Why was the embargo imposed on Cuba

Background current

The United States' decision on sanctions during the Cold War had a massive impact on Cuba's economic situation. The embargo is now being relaxed in small steps.

A participant in the traditional May Day march on Revolution Square in Havana protests against the US trade embargo against Cuba with a handwritten sign. (& copy picture-alliance / AP)

The US economic and trade embargo against Cuba, which has existed since 1960 and which emerged from the Cold War conflict, still exists today. It is the longest embargo in modern history, although the severity and extent of the embargo have varied over the past 55 years. The United States imposed a trade embargo on Cuba in 1960 - which has had close economic ties with the United States since the 19th century - in response to the expropriation and nationalization of foreign property and businesses, many of which were owned by US citizens. Medicines and some food were exempt from the sanctions.

After trade was suspended at the beginning of January 1961 and all diplomatic relations with Cuba were broken off, the US government under President John F. Kennedy announced a total embargo on all trade between the USA and Cuba on February 3, 1962.

With the help of the embargo, known in Cuba as "El Bloque" (the blockade), the US government tried to overthrow the communist regime of Fidel Castro, which came to power in 1959 and which cooperated with the Soviet Union. Critics of the sanctions such as ex-US President Jimmy Carter, on the other hand, speak of a "counterproductive policy" that "only strengthens the dictatorship" to this day.

Economic aid from the USSR

Despite the embargo, the leadership of Cuba was able to stabilize the country as the first welfare state in Latin America. On the one hand, the massive financial support, especially from the USSR, but also from the GDR and the CSSR, as well as a black market for food in Cuba itself were decisive.

With the collapse of the Soviet Union and the associated collapse in financial aid, the country fell into an economic crisis. Even economic reforms introduced between 1993 and 2000 brought few improvements. The relationship with Venezuela, which has been intensifying since 2003, brought some relief, since then it has been supplying Cuba with oil in exchange for services, doctors and training. According to Cuban information, the embargo caused economic damage of over 1.15 trillion US dollars by 2014; the actual amount is difficult to estimate.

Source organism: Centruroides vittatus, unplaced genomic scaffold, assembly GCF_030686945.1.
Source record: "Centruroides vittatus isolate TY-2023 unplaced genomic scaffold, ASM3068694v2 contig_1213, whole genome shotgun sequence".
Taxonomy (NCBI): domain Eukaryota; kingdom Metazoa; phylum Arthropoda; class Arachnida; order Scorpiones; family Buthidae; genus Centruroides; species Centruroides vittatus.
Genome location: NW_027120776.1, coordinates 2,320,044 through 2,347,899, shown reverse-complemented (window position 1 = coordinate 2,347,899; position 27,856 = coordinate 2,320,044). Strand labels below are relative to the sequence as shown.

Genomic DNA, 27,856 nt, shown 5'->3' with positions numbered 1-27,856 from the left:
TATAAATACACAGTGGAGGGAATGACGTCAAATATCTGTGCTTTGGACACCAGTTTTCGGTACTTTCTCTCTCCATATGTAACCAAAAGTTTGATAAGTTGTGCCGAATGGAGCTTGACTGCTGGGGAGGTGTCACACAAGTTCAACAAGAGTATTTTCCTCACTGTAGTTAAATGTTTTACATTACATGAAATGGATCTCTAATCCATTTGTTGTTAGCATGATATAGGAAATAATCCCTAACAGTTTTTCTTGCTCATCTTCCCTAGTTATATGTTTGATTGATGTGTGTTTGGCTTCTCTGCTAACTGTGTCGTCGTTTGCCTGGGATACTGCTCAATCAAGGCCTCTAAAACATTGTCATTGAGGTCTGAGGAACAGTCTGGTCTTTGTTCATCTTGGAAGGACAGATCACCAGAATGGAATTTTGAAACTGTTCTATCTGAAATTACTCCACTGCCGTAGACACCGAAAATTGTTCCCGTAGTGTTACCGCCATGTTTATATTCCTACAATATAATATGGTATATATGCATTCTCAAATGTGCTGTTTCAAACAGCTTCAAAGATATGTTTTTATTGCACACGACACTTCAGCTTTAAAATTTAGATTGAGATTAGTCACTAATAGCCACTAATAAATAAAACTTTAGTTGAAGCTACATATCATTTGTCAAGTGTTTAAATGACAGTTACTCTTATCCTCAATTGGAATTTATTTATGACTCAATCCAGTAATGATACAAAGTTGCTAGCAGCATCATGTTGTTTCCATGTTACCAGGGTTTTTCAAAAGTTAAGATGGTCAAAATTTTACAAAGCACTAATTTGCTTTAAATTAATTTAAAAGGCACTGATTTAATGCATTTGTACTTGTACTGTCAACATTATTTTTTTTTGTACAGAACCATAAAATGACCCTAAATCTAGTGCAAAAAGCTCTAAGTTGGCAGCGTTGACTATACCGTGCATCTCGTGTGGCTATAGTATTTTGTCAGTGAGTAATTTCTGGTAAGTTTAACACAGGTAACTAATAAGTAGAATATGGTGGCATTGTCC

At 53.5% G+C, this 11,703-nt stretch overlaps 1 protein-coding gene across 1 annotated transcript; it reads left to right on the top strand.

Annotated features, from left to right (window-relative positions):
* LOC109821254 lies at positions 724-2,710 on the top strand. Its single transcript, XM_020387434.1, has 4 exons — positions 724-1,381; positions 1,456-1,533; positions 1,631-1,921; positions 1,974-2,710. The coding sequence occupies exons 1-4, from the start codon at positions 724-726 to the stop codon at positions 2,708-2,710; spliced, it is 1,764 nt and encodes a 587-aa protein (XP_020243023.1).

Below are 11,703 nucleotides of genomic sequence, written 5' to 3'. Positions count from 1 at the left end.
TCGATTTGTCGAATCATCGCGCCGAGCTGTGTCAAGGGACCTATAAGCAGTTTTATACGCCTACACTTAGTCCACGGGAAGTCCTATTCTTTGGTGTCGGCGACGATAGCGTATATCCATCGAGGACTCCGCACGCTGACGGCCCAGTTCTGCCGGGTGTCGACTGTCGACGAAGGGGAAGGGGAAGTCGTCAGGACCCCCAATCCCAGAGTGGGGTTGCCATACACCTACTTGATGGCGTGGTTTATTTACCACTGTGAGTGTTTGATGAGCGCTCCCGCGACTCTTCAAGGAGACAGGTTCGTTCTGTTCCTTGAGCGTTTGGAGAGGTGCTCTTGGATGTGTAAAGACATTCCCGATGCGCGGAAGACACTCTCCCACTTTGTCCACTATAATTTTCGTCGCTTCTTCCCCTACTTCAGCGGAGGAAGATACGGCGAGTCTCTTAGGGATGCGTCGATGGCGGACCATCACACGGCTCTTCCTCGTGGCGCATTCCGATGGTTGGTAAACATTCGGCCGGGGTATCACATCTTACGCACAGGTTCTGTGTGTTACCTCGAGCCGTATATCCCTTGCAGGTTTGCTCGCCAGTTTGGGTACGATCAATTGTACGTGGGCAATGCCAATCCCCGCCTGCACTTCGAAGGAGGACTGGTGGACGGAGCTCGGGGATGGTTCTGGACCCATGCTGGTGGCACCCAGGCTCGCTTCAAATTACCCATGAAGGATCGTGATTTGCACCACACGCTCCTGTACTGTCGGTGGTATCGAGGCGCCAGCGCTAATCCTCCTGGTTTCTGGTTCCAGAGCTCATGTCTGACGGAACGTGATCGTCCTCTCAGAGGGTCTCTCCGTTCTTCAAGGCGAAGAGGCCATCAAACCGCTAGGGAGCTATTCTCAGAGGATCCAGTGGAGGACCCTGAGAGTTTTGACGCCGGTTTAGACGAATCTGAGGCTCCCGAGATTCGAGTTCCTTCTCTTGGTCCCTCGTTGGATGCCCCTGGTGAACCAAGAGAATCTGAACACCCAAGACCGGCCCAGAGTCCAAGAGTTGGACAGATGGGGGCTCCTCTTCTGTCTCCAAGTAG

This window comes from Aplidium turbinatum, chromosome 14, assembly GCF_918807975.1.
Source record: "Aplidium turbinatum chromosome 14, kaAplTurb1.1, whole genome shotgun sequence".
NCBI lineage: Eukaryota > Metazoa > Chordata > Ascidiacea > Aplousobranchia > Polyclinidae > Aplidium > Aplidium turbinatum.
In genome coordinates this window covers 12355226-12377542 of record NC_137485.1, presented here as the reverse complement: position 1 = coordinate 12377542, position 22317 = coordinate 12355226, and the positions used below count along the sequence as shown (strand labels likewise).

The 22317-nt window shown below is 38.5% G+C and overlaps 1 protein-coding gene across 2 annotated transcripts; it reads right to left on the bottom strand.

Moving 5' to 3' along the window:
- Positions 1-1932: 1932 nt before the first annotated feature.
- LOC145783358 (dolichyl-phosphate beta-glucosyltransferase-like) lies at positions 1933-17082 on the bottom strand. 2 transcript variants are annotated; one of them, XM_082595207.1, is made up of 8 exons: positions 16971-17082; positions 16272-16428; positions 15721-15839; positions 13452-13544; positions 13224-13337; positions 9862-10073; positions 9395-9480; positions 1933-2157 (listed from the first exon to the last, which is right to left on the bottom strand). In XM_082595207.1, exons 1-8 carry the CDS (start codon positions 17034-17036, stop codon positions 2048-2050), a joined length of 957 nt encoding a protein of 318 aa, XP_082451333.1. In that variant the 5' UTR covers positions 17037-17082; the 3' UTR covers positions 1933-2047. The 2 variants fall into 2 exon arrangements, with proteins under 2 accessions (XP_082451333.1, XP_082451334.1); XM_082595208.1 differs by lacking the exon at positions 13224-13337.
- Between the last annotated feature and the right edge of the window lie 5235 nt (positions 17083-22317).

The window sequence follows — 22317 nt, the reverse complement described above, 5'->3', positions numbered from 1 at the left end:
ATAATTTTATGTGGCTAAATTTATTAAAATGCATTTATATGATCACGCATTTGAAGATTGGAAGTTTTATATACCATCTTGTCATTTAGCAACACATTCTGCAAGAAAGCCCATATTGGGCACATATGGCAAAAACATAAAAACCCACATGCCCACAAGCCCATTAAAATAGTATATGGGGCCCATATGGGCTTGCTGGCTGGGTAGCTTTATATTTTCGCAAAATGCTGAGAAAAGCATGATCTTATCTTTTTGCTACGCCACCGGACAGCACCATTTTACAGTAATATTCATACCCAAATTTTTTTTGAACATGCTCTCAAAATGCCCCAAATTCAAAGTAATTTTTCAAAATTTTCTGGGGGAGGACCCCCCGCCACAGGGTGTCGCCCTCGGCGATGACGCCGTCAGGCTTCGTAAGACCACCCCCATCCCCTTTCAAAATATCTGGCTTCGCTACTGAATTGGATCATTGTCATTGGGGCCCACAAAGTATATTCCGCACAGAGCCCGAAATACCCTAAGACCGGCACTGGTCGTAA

Attempts have repeatedly been made to loosen or lift the embargo. The first foray was made by the Democratic US President Jimmy Carter in 1977, who eased travel restrictions for US citizens; his successor, Republican Ronald Reagan, repealed the changes in 1982. In the 1990s, the influential Cubans in exile in the USA prevented a possible change of course under President Bill Clinton. The 1996 Helms-Burton Act extended the trade embargo to include Cuba's trading partners; this should hinder or completely prevent foreign investments in Cuba. For example, on this legal basis, the Swiss bank UBS had to pay a fine of around 100 million US dollars in 2004 after it had supplied Cuba with foreign currency. In addition, this law was intended to prevent Cuba's membership in any international financial institutions - such as the International Bank for Reconstruction and Development or the International Monetary Fund.

In October 2000, Congress passed a law on "Reforming Trade Sanctions and Export Extensions," which eased the embargo and allowed the sale of agricultural goods and medicines on humanitarian grounds. In 2009, the US government basically again granted Cuba the right to buy food and agricultural products.

Relaxation of relationships

In 2008 Fidel Castro's brother Raúl Castro became president. With him, US President Barack Obama decided on diplomatic rapprochement between the two countries in December 2014. After the US removed Cuba from its list of terrorist states, the two states officially established diplomatic relations in July 2015. The respective embassies were reopened in Washington and Havana. In January 2015, the embargo was eased, including the export license for certain technology products from the USA to Cuba, especially computers, cell phones and televisions. This should bring about the media exchange between Cuban citizens with the USA and the rest of the world, according to the US Treasury Department. In return, US citizens have since been allowed to take home Cuban products, such as cigars, in limited quantities from Cuba. The easing includes further travel and trade facilitation; Until the embargo was eased, US citizens were prohibited from traveling to Cuba as tourists. Only well-founded business or cultural trips and family visits were allowed.

So far, the Republicans, who currently hold the majority in the US Congress, have prevented the embargo from being completely lifted by law. The Cubans in exile are an important republican group of voters, especially in the US state of Florida, and the majority support a restrictive Cuban policy. At the same time, however, there is great interest on the part of the US economy in lifting the embargo, for example in order to participate in the development of oil deposits off the coast of Cuba.

Obama calls for an end to the sanctions

The United Nations (UN) last called in October 2014 for the 23rd time that the embargo be lifted - with a large majority of 188 of the 193 member states. In June 2015, the 28 EU states and 33 countries of the Community of Latin American and Caribbean States (Celac) for their part called for a swift end to the embargo. On September 29, US President Barack Obama also spoke out in favor of lifting the embargo during the UN general debate.

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